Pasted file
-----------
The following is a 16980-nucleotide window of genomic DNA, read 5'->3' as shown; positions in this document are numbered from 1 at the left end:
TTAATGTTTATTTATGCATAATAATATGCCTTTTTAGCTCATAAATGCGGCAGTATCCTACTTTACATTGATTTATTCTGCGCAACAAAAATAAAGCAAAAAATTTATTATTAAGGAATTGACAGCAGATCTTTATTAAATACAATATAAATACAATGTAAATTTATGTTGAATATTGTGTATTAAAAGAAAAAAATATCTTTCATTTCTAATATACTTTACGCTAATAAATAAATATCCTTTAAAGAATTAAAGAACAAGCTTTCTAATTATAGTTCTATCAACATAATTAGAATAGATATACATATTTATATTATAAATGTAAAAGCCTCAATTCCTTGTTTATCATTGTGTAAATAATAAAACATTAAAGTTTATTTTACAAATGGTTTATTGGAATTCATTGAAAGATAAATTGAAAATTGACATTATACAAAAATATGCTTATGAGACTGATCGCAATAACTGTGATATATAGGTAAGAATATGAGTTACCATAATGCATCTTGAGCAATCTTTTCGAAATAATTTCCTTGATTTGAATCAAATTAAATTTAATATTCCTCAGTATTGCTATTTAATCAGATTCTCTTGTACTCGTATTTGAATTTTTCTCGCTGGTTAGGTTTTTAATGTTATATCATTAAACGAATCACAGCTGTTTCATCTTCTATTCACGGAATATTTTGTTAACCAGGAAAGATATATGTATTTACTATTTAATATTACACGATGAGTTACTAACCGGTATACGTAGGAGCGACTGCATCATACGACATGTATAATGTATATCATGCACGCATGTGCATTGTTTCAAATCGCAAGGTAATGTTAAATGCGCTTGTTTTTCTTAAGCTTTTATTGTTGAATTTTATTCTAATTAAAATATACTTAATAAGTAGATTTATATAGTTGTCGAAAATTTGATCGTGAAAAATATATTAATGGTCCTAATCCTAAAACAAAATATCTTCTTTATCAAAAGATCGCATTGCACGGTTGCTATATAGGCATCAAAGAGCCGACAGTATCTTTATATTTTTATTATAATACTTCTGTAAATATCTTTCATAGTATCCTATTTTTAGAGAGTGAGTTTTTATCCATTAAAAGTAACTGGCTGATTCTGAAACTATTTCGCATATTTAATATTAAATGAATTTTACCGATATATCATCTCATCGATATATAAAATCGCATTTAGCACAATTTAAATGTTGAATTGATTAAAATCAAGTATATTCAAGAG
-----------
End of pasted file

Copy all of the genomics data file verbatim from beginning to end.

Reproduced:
The following is a 16980-nucleotide window of genomic DNA, read 5'->3' as shown; positions in this document are numbered from 1 at the left end:
TTAATGTTTATTTATGCATAATAATATGCCTTTTTAGCTCATAAATGCGGCAGTATCCTACTTTACATTGATTTATTCTGCGCAACAAAAATAAAGCAAAAAATTTATTATTAAGGAATTGACAGCAGATCTTTATTAAATACAATATAAATACAATGTAAATTTATGTTGAATATTGTGTATTAAAAGAAAAAAATATCTTTCATTTCTAATATACTTTACGCTAATAAATAAATATCCTTTAAAGAATTAAAGAACAAGCTTTCTAATTATAGTTCTATCAACATAATTAGAATAGATATACATATTTATATTATAAATGTAAAAGCCTCAATTCCTTGTTTATCATTGTGTAAATAATAAAACATTAAAGTTTATTTTACAAATGGTTTATTGGAATTCATTGAAAGATAAATTGAAAATTGACATTATACAAAAATATGCTTATGAGACTGATCGCAATAACTGTGATATATAGGTAAGAATATGAGTTACCATAATGCATCTTGAGCAATCTTTTCGAAATAATTTCCTTGATTTGAATCAAATTAAATTTAATATTCCTCAGTATTGCTATTTAATCAGATTCTCTTGTACTCGTATTTGAATTTTTCTCGCTGGTTAGGTTTTTAATGTTATATCATTAAACGAATCACAGCTGTTTCATCTTCTATTCACGGAATATTTTGTTAACCAGGAAAGATATATGTATTTACTATTTAATATTACACGATGAGTTACTAACCGGTATACGTAGGAGCGACTGCATCATACGACATGTATAATGTATATCATGCACGCATGTGCATTGTTTCAAATCGCAAGGTAATGTTAAATGCGCTTGTTTTTCTTAAGCTTTTATTGTTGAATTTTATTCTAATTAAAATATACTTAATAAGTAGATTTATATAGTTGTCGAAAATTTGATCGTGAAAAATATATTAATGGTCCTAATCCTAAAACAAAATATCTTCTTTATCAAAAGATCGCATTGCACGGTTGCTATATAGGCATCAAAGAGCCGACAGTATCTTTATATTTTTATTATAATACTTCTGTAAATATCTTTCATAGTATCCTATTTTTAGAGAGTGAGTTTTTATCCATTAAAAGTAACTGGCTGATTCTGAAACTATTTCGCATATTTAATATTAAATGAATTTTACCGATATATCATCTCATCGATATATAAAATCGCATTTAGCACAATTTAAATGTTGAATTGATTAAAATCAAGTATATTCAAGAG